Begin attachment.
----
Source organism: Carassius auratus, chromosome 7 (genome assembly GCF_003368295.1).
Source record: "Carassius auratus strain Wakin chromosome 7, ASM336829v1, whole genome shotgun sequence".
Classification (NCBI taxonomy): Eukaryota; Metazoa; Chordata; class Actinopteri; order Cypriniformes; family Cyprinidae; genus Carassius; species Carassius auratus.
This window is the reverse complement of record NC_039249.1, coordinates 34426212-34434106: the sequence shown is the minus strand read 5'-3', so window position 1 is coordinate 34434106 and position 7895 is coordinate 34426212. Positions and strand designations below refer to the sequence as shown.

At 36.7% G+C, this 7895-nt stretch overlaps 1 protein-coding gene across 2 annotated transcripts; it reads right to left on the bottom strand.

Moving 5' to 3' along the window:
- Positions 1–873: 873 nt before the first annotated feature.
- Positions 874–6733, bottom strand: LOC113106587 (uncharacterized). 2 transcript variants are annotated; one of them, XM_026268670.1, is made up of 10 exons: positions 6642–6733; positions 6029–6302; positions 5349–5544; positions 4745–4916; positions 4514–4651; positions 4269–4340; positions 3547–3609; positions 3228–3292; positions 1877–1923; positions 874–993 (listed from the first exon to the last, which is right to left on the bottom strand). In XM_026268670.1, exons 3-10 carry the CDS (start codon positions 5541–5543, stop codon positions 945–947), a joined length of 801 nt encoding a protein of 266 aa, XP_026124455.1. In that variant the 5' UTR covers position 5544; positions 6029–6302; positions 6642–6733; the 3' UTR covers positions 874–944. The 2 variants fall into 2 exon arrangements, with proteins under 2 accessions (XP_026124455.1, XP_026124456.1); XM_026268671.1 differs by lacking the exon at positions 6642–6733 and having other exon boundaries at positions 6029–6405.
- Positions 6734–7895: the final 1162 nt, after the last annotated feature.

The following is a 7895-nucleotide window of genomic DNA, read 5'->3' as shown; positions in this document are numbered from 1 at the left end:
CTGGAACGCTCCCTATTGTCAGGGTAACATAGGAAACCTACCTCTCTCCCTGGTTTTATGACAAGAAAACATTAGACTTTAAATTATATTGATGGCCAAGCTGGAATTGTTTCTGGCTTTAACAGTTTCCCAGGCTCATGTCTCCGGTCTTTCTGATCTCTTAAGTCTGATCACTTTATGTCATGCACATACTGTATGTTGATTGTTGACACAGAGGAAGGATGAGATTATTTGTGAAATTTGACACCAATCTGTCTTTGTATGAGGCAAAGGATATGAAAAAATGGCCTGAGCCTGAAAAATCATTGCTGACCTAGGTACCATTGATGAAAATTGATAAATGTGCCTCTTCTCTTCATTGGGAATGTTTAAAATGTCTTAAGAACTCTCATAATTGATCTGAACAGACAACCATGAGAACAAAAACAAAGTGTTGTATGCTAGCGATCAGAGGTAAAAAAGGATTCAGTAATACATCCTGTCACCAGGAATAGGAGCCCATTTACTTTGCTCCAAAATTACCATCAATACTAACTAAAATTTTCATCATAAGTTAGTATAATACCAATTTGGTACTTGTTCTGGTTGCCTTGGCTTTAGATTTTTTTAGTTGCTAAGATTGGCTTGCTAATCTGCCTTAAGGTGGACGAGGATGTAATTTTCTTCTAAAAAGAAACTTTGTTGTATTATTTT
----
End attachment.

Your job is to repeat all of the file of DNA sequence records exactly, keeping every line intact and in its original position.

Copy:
Source organism: Carassius auratus, chromosome 7 (genome assembly GCF_003368295.1).
Source record: "Carassius auratus strain Wakin chromosome 7, ASM336829v1, whole genome shotgun sequence".
Classification (NCBI taxonomy): Eukaryota; Metazoa; Chordata; class Actinopteri; order Cypriniformes; family Cyprinidae; genus Carassius; species Carassius auratus.
This window is the reverse complement of record NC_039249.1, coordinates 34426212-34434106: the sequence shown is the minus strand read 5'-3', so window position 1 is coordinate 34434106 and position 7895 is coordinate 34426212. Positions and strand designations below refer to the sequence as shown.

At 36.7% G+C, this 7895-nt stretch overlaps 1 protein-coding gene across 2 annotated transcripts; it reads right to left on the bottom strand.

Moving 5' to 3' along the window:
- Positions 1–873: 873 nt before the first annotated feature.
- Positions 874–6733, bottom strand: LOC113106587 (uncharacterized). 2 transcript variants are annotated; one of them, XM_026268670.1, is made up of 10 exons: positions 6642–6733; positions 6029–6302; positions 5349–5544; positions 4745–4916; positions 4514–4651; positions 4269–4340; positions 3547–3609; positions 3228–3292; positions 1877–1923; positions 874–993 (listed from the first exon to the last, which is right to left on the bottom strand). In XM_026268670.1, exons 3-10 carry the CDS (start codon positions 5541–5543, stop codon positions 945–947), a joined length of 801 nt encoding a protein of 266 aa, XP_026124455.1. In that variant the 5' UTR covers position 5544; positions 6029–6302; positions 6642–6733; the 3' UTR covers positions 874–944. The 2 variants fall into 2 exon arrangements, with proteins under 2 accessions (XP_026124455.1, XP_026124456.1); XM_026268671.1 differs by lacking the exon at positions 6642–6733 and having other exon boundaries at positions 6029–6405.
- Positions 6734–7895: the final 1162 nt, after the last annotated feature.

The following is a 7895-nucleotide window of genomic DNA, read 5'->3' as shown; positions in this document are numbered from 1 at the left end:
CTGGAACGCTCCCTATTGTCAGGGTAACATAGGAAACCTACCTCTCTCCCTGGTTTTATGACAAGAAAACATTAGACTTTAAATTATATTGATGGCCAAGCTGGAATTGTTTCTGGCTTTAACAGTTTCCCAGGCTCATGTCTCCGGTCTTTCTGATCTCTTAAGTCTGATCACTTTATGTCATGCACATACTGTATGTTGATTGTTGACACAGAGGAAGGATGAGATTATTTGTGAAATTTGACACCAATCTGTCTTTGTATGAGGCAAAGGATATGAAAAAATGGCCTGAGCCTGAAAAATCATTGCTGACCTAGGTACCATTGATGAAAATTGATAAATGTGCCTCTTCTCTTCATTGGGAATGTTTAAAATGTCTTAAGAACTCTCATAATTGATCTGAACAGACAACCATGAGAACAAAAACAAAGTGTTGTATGCTAGCGATCAGAGGTAAAAAAGGATTCAGTAATACATCCTGTCACCAGGAATAGGAGCCCATTTACTTTGCTCCAAAATTACCATCAATACTAACTAAAATTTTCATCATAAGTTAGTATAATACCAATTTGGTACTTGTTCTGGTTGCCTTGGCTTTAGATTTTTTTAGTTGCTAAGATTGGCTTGCTAATCTGCCTTAAGGTGGACGAGGATGTAATTTTCTTCTAAAAAGAAACTTTGTTGTATTATTTT